3 How climate change will affect people around the world. 56 … planning. There are also some aspects of adaptation that require public goods … additional costs of making new infrastructure and buildings resilient to climate change … World Bank and other multilateral development banks offers significant potential for.
The scientific evidence is now overwhelming: climate change presents very serious global risks, and it demands an urgent global response.
This independent Review was commissioned by the Chancellor of the Exchequer, reporting to both the Chancellor and to the Prime Minister, as a contribution to assessing the evidence and building understanding of the economics of climate change.
The Review first examines the evidence on the economic impacts of climate change itself, and explores the economics of stabilising greenhouse gases in the atmosphere. The second half of the Review considers the complex policy challenges involved in managing the transition to a low-carbon economy and in ensuring that societies can adapt to the consequences of climate change that can no longer be avoided.
The Review takes an international perspective. Climate change is global in its causes and consequences, and international collective action will be critical in driving an effective, efficient and equitable response on the scale required. This response will require deeper international co-operation in many areas – most notably in creating price signals and markets for carbon, spurring technology research, development and deployment, and promoting adaptation, particularly for developing countries.
Climate change presents a unique challenge for economics: it is the greatest and widest-ranging market failure ever seen. The economic analysis must therefore be global, deal with long time horizons, have the economics of risk and uncertainty at centre stage, and examine the possibility of major, non-marginal change. To meet these requirements, the Review draws on ideas and techniques from most of the important areas of economics, including many recent advances.
The benefits of strong, early action on climate change outweigh the costs
The effects of our actions now on future changes in the climate have long lead times. What we do now can have only a limited effect on the climate over the next 40 or 50 years. On the other hand what we do in the next 10 or 20 years can have a profound effect on the climate in the second half of this century and in the next.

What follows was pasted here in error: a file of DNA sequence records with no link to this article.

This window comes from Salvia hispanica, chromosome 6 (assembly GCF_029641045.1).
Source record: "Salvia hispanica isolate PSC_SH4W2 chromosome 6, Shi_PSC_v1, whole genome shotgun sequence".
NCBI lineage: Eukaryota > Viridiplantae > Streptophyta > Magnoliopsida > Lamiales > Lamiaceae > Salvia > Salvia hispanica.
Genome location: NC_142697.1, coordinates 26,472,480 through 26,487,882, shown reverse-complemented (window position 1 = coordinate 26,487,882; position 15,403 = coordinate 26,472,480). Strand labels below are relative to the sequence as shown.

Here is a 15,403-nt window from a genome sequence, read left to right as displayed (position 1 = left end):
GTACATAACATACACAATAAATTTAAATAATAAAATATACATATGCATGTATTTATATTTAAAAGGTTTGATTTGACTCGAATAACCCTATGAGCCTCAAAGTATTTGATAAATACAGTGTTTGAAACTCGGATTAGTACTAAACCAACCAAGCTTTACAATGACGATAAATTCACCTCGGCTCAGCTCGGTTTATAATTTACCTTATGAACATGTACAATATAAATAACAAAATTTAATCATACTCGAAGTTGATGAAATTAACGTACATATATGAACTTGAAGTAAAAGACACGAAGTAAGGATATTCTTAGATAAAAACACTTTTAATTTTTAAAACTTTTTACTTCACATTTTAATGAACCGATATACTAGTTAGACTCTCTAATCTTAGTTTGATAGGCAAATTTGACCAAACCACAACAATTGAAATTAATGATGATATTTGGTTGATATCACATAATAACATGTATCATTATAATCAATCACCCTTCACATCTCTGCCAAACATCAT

No-one can predict the consequences of climate change with complete certainty; but we now know enough to understand the risks. Mitigation – taking strong action to reduce emissions – must be viewed as an investment, a cost incurred now and in the coming few decades to avoid the risks of very severe consequences in the future. If these investments are made wisely, the costs will be manageable, and there will be a wide range of opportunities for growth and development along the way. For this to work well, policy must promote sound market signals, overcome market failures and have equity and risk mitigation at its core. That essentially is the conceptual framework of this Review.
The Review considers the economic costs of the impacts of climate change, and the costs and benefits of action to reduce the emissions of greenhouse gases (GHGs) that cause it, in three different ways:
• Using disaggregated techniques, in other words considering the physical impacts of climate change on the economy, on human life and on the
STERN REVIEW: The Economics of Climate Change
environment, and examining the resource costs of different technologies and strategies to reduce greenhouse gas emissions;
- Using economic models, including integrated assessment models that estimate the economic impacts of climate change, and macro-economic models that represent the costs and effects of the transition to low-carbon energy systems for the economy as a whole;
- Using comparisons of the current level and future trajectories of the ‘social cost of carbon’ (the cost of impacts associated with an additional unit of greenhouse gas emissions) with the marginal abatement cost (the costs associated with incremental reductions in units of emissions).
From all of these perspectives, the evidence gathered by the Review leads to a simple conclusion: the benefits of strong, early action considerably outweigh the costs.
The evidence shows that ignoring climate change will eventually damage economic growth. Our actions over the coming few decades could create risks of major disruption to economic and social activity, later in this century and in the next, on a scale similar to those associated with the great wars and the economic depression of the first half of the 20th century. And it will be difficult or impossible to reverse these changes. Tackling climate change is the pro-growth strategy for the longer term, and it can be done in a way that does not cap the aspirations for growth of rich or poor countries. The earlier effective action is taken, the less costly it will be.
At the same time, given that climate change is happening, measures to help people adapt to it are essential. And the less mitigation we do now, the greater the difficulty of continuing to adapt in future.